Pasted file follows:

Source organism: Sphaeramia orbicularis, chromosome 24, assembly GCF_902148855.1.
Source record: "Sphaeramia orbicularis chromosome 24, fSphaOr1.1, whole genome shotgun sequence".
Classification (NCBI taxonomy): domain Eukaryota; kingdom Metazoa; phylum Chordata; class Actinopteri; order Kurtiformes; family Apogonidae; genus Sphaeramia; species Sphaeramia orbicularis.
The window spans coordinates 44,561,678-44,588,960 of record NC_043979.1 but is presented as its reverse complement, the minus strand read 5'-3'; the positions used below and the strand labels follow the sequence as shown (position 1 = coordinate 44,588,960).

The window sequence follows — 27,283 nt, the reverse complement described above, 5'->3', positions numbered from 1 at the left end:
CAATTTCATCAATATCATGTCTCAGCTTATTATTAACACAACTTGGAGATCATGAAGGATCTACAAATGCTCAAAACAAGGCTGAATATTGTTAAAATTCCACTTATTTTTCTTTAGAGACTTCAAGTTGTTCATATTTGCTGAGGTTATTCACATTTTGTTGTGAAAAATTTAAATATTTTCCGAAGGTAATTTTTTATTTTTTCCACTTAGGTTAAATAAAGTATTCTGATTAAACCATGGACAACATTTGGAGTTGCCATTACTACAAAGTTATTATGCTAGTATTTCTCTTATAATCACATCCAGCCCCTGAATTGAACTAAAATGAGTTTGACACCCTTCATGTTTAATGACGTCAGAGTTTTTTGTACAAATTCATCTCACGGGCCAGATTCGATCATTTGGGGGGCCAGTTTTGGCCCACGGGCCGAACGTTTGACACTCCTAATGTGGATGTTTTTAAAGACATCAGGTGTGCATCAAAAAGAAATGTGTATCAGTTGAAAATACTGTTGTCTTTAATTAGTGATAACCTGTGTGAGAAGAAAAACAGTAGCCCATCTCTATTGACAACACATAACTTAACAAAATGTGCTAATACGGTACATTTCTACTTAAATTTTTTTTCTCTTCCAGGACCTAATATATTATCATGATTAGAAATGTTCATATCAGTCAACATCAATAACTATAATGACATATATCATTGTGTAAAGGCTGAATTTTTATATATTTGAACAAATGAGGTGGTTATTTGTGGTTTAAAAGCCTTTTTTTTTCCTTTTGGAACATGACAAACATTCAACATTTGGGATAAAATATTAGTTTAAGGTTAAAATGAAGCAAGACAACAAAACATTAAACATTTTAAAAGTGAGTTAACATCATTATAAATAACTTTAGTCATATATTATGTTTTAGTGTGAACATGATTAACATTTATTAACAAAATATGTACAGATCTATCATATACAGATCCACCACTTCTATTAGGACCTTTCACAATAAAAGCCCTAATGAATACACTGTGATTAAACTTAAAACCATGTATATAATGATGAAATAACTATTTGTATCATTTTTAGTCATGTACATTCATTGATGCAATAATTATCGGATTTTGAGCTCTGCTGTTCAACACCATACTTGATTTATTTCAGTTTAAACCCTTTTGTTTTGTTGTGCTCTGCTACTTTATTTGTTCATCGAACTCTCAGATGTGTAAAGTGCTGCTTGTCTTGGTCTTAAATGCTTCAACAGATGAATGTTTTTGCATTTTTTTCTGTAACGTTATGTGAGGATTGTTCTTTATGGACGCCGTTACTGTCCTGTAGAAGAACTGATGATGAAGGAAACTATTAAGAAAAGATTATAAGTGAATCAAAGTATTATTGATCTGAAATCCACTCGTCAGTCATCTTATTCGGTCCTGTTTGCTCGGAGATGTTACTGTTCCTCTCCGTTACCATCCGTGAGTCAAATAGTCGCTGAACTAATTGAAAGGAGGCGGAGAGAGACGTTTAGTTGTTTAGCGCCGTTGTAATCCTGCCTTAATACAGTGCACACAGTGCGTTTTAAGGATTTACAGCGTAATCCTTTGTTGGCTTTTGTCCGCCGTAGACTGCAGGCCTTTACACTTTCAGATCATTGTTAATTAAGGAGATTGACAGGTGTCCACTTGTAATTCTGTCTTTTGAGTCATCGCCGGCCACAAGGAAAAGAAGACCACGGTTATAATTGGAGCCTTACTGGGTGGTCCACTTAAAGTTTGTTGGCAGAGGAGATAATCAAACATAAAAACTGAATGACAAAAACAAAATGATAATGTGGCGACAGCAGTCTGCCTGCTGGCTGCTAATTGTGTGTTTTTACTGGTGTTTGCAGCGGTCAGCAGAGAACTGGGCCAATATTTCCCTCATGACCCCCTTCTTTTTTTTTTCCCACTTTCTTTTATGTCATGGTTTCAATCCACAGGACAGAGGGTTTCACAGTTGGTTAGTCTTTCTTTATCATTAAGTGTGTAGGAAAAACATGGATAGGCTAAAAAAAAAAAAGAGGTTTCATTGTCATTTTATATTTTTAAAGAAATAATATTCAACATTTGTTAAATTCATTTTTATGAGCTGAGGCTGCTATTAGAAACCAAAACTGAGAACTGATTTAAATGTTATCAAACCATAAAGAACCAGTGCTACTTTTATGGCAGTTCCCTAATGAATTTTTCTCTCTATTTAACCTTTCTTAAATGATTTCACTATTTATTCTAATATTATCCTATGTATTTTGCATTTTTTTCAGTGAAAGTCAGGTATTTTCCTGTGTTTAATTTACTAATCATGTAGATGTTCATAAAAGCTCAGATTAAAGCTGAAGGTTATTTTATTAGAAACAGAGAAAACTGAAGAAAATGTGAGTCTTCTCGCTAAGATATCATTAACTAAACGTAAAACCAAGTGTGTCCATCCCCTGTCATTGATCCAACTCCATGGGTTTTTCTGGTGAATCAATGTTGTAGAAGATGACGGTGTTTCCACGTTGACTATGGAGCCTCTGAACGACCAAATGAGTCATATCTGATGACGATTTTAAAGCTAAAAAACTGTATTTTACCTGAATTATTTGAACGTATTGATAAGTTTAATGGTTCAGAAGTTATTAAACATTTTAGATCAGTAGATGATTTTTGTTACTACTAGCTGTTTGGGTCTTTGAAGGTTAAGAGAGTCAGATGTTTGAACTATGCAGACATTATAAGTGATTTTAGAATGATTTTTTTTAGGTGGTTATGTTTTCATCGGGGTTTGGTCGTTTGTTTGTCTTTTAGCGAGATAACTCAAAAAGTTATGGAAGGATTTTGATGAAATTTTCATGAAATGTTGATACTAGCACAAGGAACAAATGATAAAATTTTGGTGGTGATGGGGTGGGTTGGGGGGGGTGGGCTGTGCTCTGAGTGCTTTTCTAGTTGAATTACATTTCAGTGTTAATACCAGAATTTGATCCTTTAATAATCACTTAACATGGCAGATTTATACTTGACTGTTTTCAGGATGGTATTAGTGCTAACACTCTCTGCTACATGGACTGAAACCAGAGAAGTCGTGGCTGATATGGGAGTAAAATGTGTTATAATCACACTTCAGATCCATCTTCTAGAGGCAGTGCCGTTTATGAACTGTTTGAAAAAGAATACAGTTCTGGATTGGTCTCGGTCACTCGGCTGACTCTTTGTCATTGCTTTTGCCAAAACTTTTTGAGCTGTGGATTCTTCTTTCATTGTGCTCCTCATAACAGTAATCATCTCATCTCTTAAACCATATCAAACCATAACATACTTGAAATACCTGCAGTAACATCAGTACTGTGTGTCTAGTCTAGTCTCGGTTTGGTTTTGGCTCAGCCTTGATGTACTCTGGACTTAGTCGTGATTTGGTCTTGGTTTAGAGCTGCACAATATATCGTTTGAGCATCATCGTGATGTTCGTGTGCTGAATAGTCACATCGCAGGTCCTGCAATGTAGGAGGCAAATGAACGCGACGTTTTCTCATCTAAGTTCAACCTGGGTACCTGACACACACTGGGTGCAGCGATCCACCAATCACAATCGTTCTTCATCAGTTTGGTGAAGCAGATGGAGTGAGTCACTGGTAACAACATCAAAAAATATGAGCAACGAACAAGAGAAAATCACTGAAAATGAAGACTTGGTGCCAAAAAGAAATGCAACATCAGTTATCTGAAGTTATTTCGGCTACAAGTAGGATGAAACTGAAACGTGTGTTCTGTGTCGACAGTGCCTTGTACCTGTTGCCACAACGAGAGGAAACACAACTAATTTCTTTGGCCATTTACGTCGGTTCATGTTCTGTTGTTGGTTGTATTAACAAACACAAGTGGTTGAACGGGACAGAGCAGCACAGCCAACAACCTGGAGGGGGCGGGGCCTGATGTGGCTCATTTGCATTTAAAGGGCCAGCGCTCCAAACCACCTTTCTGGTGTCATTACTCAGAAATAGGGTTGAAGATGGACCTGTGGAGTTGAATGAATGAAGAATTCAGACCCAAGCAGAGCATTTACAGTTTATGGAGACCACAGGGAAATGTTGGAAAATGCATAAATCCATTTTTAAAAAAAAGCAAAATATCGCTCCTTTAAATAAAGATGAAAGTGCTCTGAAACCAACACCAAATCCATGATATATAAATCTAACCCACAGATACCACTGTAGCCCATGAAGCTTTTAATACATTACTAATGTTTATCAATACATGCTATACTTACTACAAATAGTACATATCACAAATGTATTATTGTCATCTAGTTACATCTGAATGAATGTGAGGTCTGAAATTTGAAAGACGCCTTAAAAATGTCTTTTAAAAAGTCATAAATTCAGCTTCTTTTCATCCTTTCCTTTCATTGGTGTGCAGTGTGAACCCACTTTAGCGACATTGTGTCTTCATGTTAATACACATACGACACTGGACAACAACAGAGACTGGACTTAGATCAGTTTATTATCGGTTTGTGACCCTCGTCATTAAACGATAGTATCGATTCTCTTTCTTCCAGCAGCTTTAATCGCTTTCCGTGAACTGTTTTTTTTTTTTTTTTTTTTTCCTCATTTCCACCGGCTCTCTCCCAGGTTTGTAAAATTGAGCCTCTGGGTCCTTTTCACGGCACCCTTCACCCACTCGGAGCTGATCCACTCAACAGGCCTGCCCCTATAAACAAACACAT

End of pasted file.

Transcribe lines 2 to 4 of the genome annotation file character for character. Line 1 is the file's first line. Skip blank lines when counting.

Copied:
Source record: "Sphaeramia orbicularis chromosome 24, fSphaOr1.1, whole genome shotgun sequence".
Classification (NCBI taxonomy): domain Eukaryota; kingdom Metazoa; phylum Chordata; class Actinopteri; order Kurtiformes; family Apogonidae; genus Sphaeramia; species Sphaeramia orbicularis.
The window spans coordinates 44,561,678-44,588,960 of record NC_043979.1 but is presented as its reverse complement, the minus strand read 5'-3'; the positions used below and the strand labels follow the sequence as shown (position 1 = coordinate 44,588,960).